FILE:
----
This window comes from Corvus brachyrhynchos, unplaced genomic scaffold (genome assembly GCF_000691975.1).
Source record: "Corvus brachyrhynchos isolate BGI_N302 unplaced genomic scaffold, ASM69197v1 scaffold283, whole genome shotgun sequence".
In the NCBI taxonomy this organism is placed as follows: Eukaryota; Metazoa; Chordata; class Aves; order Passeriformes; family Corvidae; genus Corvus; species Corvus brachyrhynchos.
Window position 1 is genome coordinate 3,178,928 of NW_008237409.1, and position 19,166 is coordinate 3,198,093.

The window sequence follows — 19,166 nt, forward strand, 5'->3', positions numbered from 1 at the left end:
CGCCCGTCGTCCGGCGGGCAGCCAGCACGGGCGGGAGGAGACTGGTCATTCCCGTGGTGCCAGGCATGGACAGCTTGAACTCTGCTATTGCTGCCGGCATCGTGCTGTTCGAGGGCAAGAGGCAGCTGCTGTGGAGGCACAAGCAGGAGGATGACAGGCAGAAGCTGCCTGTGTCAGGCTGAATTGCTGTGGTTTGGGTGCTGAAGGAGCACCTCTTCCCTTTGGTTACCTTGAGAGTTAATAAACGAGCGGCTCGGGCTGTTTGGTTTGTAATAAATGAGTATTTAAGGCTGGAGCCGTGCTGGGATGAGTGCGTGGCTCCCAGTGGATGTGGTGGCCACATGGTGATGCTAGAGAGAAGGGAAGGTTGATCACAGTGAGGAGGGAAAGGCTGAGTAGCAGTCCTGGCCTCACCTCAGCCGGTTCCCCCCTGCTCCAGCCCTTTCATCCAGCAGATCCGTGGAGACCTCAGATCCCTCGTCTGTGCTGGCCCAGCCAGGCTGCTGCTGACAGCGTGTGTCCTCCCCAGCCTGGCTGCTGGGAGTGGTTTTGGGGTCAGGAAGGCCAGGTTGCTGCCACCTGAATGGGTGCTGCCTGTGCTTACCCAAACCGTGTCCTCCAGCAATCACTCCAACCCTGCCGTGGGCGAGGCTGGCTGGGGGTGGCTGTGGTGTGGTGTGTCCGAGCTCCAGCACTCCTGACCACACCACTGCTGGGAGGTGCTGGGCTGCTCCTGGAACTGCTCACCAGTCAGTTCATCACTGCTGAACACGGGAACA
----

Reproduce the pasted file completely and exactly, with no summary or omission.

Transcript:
This window comes from Corvus brachyrhynchos, unplaced genomic scaffold (genome assembly GCF_000691975.1).
Source record: "Corvus brachyrhynchos isolate BGI_N302 unplaced genomic scaffold, ASM69197v1 scaffold283, whole genome shotgun sequence".
In the NCBI taxonomy this organism is placed as follows: Eukaryota; Metazoa; Chordata; class Aves; order Passeriformes; family Corvidae; genus Corvus; species Corvus brachyrhynchos.
Window position 1 is genome coordinate 3,178,928 of NW_008237409.1, and position 19,166 is coordinate 3,198,093.

The window sequence follows — 19,166 nt, forward strand, 5'->3', positions numbered from 1 at the left end:
CGCCCGTCGTCCGGCGGGCAGCCAGCACGGGCGGGAGGAGACTGGTCATTCCCGTGGTGCCAGGCATGGACAGCTTGAACTCTGCTATTGCTGCCGGCATCGTGCTGTTCGAGGGCAAGAGGCAGCTGCTGTGGAGGCACAAGCAGGAGGATGACAGGCAGAAGCTGCCTGTGTCAGGCTGAATTGCTGTGGTTTGGGTGCTGAAGGAGCACCTCTTCCCTTTGGTTACCTTGAGAGTTAATAAACGAGCGGCTCGGGCTGTTTGGTTTGTAATAAATGAGTATTTAAGGCTGGAGCCGTGCTGGGATGAGTGCGTGGCTCCCAGTGGATGTGGTGGCCACATGGTGATGCTAGAGAGAAGGGAAGGTTGATCACAGTGAGGAGGGAAAGGCTGAGTAGCAGTCCTGGCCTCACCTCAGCCGGTTCCCCCCTGCTCCAGCCCTTTCATCCAGCAGATCCGTGGAGACCTCAGATCCCTCGTCTGTGCTGGCCCAGCCAGGCTGCTGCTGACAGCGTGTGTCCTCCCCAGCCTGGCTGCTGGGAGTGGTTTTGGGGTCAGGAAGGCCAGGTTGCTGCCACCTGAATGGGTGCTGCCTGTGCTTACCCAAACCGTGTCCTCCAGCAATCACTCCAACCCTGCCGTGGGCGAGGCTGGCTGGGGGTGGCTGTGGTGTGGTGTGTCCGAGCTCCAGCACTCCTGACCACACCACTGCTGGGAGGTGCTGGGCTGCTCCTGGAACTGCTCACCAGTCAGTTCATCACTGCTGAACACGGGAACA